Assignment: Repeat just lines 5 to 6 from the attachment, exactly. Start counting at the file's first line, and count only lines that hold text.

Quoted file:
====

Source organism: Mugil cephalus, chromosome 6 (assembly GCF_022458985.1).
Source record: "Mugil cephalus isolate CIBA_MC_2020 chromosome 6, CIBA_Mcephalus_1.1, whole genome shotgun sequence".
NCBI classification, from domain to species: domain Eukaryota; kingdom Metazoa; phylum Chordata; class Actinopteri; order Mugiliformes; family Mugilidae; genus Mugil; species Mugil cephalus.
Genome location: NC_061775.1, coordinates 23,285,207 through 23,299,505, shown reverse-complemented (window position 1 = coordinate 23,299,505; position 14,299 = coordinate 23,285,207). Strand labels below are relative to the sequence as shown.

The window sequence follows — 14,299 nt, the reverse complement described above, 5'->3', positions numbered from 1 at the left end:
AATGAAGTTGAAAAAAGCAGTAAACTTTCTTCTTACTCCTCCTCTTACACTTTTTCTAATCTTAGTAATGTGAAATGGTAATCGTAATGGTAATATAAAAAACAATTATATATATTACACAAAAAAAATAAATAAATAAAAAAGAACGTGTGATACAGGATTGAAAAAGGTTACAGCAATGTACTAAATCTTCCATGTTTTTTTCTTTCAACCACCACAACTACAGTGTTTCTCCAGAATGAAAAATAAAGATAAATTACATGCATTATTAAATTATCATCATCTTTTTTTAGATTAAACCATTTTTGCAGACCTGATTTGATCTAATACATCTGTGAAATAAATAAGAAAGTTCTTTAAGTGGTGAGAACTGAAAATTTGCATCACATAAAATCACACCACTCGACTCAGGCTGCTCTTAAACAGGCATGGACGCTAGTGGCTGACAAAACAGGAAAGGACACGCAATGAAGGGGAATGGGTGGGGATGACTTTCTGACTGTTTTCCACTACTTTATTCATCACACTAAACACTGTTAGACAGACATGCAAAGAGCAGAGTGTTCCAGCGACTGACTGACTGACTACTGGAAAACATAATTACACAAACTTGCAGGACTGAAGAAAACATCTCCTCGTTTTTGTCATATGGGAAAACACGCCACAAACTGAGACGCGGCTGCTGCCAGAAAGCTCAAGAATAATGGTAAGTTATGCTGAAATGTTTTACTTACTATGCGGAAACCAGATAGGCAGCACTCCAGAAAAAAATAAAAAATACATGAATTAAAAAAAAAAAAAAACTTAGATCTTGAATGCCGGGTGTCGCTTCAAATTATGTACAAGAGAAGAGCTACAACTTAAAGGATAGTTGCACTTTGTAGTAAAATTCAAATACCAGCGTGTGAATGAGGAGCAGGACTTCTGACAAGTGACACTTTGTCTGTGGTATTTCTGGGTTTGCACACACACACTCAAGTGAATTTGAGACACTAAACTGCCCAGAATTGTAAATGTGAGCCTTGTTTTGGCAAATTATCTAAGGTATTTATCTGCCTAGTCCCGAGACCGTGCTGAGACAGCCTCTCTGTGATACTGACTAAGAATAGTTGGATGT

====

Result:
The window sequence follows — 14,299 nt, the reverse complement described above, 5'->3', positions numbered from 1 at the left end:
AATGAAGTTGAAAAAAGCAGTAAACTTTCTTCTTACTCCTCCTCTTACACTTTTTCTAATCTTAGTAATGTGAAATGGTAATCGTAATGGTAATATAAAAAACAATTATATATATTACACAAAAAAAATAAATAAATAAAAAAGAACGTGTGATACAGGATTGAAAAAGGTTACAGCAATGTACTAAATCTTCCATGTTTTTTTCTTTCAACCACCACAACTACAGTGTTTCTCCAGAATGAAAAATAAAGATAAATTACATGCATTATTAAATTATCATCATCTTTTTTTAGATTAAACCATTTTTGCAGACCTGATTTGATCTAATACATCTGTGAAATAAATAAGAAAGTTCTTTAAGTGGTGAGAACTGAAAATTTGCATCACATAAAATCACACCACTCGACTCAGGCTGCTCTTAAACAGGCATGGACGCTAGTGGCTGACAAAACAGGAAAGGACACGCAATGAAGGGGAATGGGTGGGGATGACTTTCTGACTGTTTTCCACTACTTTATTCATCACACTAAACACTGTTAGACAGACATGCAAAGAGCAGAGTGTTCCAGCGACTGACTGACTGACTACTGGAAAACATAATTACACAAACTTGCAGGACTGAAGAAAACATCTCCTCGTTTTTGTCATATGGGAAAACACGCCACAAACTGAGACGCGGCTGCTGCCAGAAAGCTCAAGAATAATGGTAAGTTATGCTGAAATGTTTTACTTACTATGCGGAAACCAGATAGGCAGCACTCCAGAAAAAAATAAAAAATACATGAATTAAAAAAAAAAAAAAACTTAGATCTTGAATGCCGGGTGTCGCTTCAAATTATGTACAAGAGAAGAGCTACAACTTAAAGGATAGTTGCACTTTGTAGTAAAATTCAAATACCAGCGTGTGAATGAGGAGCAGGACTTCTGACAAGTGACACTTTGTCTGTGGTATTTCTGGGTTTGCACACACACACTCAAGTGAATTTGAGACACTAAACTGCCCAGAATTGTAAATGTGAGCCTTGTTTTGGCAAATTATCTAAGGTATTTATCTGCCTAGTCCCGAGACCGTGCTGAGACAGCCTCTCTGTGATACTGACTAAGAATAGTTGGATGT